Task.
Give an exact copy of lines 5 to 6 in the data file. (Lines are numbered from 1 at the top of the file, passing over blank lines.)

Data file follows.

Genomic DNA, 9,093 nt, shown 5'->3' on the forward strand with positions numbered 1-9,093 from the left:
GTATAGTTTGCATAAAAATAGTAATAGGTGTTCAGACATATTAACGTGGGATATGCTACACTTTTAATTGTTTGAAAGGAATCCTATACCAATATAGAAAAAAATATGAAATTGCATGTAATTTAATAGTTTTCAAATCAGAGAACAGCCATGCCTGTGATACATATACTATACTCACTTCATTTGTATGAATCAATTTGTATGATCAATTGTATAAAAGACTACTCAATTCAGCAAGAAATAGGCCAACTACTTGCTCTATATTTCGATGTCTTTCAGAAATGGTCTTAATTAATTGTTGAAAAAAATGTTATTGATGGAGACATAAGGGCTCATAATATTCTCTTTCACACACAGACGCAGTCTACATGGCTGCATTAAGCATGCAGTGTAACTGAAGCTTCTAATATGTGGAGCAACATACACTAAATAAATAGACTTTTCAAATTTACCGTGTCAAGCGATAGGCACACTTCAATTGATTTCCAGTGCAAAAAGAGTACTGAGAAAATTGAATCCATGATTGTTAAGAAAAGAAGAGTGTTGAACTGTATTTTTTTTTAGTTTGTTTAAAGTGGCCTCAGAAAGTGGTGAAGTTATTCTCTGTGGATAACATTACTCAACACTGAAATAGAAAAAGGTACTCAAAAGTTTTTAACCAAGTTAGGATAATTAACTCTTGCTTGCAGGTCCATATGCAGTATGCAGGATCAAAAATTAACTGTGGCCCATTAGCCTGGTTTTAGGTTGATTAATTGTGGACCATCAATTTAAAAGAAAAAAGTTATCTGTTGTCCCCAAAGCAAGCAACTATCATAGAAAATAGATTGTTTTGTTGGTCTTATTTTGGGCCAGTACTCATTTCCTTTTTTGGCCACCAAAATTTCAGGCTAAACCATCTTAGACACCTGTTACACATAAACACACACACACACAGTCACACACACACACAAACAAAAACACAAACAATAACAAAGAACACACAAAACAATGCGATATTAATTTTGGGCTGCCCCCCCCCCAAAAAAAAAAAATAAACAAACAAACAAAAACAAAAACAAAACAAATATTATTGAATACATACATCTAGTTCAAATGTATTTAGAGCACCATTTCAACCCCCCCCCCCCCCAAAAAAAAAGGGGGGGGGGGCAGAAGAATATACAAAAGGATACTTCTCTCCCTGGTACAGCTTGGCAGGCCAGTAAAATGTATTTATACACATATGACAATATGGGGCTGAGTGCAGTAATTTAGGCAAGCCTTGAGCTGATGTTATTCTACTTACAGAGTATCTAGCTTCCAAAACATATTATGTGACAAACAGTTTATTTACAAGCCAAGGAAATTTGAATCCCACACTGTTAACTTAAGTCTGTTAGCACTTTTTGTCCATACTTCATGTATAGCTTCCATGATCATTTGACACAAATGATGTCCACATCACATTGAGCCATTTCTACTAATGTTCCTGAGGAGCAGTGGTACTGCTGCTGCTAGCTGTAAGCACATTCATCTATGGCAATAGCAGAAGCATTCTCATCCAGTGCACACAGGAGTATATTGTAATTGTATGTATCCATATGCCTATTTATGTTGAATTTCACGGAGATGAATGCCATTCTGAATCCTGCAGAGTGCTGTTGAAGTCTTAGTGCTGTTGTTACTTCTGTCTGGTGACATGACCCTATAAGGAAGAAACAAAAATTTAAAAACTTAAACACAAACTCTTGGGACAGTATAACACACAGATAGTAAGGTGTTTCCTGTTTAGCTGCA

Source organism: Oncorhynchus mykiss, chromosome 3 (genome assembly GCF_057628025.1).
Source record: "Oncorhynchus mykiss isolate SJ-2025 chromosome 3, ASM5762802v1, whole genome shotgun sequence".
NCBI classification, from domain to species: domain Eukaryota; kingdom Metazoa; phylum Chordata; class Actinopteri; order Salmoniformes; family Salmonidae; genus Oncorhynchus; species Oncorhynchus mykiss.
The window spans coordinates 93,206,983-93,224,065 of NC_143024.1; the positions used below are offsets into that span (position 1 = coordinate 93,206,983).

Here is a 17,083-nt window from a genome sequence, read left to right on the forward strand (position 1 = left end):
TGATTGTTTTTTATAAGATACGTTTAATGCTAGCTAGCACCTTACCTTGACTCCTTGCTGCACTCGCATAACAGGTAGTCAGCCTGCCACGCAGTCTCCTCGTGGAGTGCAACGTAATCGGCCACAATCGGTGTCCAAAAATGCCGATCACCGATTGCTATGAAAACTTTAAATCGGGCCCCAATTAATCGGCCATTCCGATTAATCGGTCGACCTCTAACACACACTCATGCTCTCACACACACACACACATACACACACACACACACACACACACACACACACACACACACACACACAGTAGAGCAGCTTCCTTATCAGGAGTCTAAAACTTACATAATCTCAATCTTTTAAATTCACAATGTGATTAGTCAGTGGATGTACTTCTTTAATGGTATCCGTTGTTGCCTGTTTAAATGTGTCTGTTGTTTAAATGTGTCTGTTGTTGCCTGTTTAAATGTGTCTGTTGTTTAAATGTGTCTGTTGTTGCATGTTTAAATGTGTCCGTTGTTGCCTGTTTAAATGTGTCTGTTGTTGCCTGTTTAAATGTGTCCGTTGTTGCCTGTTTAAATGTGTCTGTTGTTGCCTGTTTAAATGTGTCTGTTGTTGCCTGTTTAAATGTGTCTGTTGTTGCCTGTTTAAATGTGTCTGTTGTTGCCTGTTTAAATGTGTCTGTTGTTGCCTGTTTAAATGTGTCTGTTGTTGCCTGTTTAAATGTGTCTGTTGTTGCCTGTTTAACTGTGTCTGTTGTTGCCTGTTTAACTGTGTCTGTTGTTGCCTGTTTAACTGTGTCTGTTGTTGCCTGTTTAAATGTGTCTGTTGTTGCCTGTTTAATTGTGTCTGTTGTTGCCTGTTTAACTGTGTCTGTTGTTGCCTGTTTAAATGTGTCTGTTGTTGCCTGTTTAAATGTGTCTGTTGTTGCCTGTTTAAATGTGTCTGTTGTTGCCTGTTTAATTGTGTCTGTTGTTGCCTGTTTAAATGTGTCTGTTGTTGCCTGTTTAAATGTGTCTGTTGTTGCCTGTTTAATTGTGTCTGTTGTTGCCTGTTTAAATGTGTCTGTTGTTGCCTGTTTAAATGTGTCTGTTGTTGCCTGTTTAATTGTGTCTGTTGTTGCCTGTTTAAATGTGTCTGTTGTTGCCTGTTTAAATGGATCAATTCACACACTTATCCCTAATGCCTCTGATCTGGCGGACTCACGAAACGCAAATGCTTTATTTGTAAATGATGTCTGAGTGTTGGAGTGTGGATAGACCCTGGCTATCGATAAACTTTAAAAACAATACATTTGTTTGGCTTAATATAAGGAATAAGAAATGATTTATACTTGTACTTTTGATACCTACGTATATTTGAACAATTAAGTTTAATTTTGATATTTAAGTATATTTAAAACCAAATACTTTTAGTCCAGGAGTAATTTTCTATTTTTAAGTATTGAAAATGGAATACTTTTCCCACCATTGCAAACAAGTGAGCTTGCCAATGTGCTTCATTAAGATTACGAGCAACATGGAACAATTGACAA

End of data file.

NCBI classification, from domain to species: domain Eukaryota; kingdom Metazoa; phylum Chordata; class Actinopteri; order Salmoniformes; family Salmonidae; genus Oncorhynchus; species Oncorhynchus mykiss.
The window spans coordinates 93,206,983-93,224,065 of NC_143024.1; the positions used below are offsets into that span (position 1 = coordinate 93,206,983).